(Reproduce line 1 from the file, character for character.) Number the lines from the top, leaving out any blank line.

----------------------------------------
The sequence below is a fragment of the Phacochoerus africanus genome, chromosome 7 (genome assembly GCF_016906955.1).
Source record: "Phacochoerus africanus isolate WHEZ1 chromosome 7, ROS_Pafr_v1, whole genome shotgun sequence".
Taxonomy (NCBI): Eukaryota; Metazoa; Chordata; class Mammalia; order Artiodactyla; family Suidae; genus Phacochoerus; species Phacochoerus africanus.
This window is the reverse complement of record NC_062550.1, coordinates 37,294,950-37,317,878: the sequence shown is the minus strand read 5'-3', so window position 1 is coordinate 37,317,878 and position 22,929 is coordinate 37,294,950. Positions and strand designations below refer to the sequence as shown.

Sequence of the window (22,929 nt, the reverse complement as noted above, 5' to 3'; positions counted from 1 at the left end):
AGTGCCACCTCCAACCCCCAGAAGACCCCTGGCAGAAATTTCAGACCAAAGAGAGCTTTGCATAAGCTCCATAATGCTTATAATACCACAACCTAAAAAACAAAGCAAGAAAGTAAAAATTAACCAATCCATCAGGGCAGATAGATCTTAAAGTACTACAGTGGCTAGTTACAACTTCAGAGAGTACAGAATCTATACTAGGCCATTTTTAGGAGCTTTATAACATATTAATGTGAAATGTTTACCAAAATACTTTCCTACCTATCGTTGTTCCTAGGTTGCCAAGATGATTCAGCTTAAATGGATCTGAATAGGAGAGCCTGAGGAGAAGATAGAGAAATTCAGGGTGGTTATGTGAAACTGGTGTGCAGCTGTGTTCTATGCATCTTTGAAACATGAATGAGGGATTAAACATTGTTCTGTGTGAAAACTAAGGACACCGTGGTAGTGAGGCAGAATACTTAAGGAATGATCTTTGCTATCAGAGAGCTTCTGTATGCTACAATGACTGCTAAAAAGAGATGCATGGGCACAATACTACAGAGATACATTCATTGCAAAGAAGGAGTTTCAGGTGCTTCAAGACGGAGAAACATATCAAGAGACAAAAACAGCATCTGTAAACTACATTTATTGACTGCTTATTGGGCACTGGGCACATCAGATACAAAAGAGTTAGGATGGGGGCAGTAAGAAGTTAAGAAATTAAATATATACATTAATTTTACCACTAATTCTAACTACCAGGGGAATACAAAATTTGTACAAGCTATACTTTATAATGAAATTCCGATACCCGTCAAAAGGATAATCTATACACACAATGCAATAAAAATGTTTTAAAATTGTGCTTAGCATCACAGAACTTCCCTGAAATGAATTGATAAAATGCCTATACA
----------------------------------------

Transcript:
The sequence below is a fragment of the Phacochoerus africanus genome, chromosome 7 (genome assembly GCF_016906955.1).